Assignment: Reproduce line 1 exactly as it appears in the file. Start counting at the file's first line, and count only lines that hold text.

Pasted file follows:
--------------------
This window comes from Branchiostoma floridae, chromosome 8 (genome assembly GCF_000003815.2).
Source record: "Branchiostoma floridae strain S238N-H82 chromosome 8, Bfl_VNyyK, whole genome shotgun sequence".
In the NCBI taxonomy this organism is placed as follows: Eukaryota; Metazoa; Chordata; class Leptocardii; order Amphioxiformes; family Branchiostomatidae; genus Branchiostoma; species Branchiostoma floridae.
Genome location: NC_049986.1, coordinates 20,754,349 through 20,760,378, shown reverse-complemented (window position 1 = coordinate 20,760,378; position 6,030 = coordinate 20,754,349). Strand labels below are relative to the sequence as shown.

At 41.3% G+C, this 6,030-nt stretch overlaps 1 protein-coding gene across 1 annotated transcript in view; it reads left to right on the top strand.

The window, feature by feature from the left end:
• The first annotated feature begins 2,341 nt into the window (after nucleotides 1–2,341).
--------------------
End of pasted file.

This window comes from Branchiostoma floridae, chromosome 8 (genome assembly GCF_000003815.2).